Background: Type 1 diabetes mellitus (T1D) disease is caused by lesions or dysfunction of beta cells of pancreatic islets, causing less insulin to be secreted into the blood and thereby increasing glucose levels in the blood. In this study, we evaluated and compared the efficiency of treatment for T1D using autograft and allograft adipose-derived stem cells (ADSCs).

 Methods: ADSCs were collected from the belly of mice before they were injected using a single dose of streptozotocin (100 mg/kg) to induce T1D. T1D mice were intravenously injected with a dose of 2x106 ADSCs into the tail vein. Therapeutic efficacy was assessed by survival rate, blood glucose levels, serum insulin levels, histology and immunohistochemistry of pancreatic islets.

 Results: The results showed that both autograft and allograft transplantation of ADSCs demonstrated similarities in mortality rate, blood glucose level, blood insulin level, quantity and size of pancreatic islets. Both transplantations significantly improved T1D mice, which showed a decrease in mortality rate as well as blood glucose level, and increases in blood insulin level, quantity and size of pancreatic islets.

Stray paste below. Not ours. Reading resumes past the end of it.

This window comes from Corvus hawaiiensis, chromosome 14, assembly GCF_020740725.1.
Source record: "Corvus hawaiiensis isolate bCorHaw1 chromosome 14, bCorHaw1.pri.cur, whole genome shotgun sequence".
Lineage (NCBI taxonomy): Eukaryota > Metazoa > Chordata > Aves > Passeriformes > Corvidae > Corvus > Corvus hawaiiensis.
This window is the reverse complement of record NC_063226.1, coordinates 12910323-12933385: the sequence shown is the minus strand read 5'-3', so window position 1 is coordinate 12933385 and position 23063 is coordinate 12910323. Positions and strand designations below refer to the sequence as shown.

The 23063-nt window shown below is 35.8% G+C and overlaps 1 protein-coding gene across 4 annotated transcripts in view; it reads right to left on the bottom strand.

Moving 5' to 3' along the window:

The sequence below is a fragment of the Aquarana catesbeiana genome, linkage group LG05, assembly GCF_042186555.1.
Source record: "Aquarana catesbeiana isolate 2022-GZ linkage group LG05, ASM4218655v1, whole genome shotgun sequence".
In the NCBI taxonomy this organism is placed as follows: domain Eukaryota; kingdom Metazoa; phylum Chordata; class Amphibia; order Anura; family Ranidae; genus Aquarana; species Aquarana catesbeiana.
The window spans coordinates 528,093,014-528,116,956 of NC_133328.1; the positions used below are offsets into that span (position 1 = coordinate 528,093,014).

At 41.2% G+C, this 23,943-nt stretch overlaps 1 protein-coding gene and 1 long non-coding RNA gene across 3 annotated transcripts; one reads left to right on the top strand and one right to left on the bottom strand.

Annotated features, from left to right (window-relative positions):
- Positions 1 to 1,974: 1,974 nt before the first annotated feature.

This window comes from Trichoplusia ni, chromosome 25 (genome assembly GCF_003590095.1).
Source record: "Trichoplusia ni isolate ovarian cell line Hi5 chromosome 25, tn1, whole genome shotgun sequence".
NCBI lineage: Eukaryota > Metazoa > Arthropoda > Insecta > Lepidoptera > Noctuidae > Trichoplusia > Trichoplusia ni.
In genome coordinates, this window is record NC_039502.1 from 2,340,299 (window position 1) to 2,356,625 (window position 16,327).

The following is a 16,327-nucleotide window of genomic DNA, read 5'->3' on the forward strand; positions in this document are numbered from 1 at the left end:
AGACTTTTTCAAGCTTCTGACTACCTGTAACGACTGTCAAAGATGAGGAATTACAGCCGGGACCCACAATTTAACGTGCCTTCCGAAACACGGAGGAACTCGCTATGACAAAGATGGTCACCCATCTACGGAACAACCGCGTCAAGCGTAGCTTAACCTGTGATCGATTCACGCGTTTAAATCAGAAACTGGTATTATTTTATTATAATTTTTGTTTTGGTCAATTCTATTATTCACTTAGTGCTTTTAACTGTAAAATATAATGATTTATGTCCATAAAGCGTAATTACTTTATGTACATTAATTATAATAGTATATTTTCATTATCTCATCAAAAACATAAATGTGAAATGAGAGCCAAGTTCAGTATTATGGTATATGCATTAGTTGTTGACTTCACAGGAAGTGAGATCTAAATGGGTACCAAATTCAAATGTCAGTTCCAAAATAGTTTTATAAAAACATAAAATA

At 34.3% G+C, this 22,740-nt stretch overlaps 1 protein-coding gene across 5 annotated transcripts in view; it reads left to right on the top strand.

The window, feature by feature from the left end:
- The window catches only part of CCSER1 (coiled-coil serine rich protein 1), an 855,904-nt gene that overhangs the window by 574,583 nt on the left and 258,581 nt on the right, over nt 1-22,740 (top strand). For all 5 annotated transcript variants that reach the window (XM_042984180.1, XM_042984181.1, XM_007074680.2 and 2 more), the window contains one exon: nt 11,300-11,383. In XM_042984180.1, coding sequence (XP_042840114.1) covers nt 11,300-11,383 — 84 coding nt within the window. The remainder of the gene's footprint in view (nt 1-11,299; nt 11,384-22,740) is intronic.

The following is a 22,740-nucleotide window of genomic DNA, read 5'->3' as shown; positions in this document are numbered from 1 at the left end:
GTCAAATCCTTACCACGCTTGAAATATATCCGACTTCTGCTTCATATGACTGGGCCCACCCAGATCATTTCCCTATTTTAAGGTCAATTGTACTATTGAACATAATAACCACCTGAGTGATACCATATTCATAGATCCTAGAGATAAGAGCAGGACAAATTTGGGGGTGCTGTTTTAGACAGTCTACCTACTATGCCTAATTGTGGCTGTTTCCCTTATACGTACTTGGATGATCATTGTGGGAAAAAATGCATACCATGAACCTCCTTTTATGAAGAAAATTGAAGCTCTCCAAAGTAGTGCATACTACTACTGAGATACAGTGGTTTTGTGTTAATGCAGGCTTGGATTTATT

Conclusion: The similar results suggest that both autologous and allogeneic transplantations of ADSCs are promising therapy for T1D treatment.


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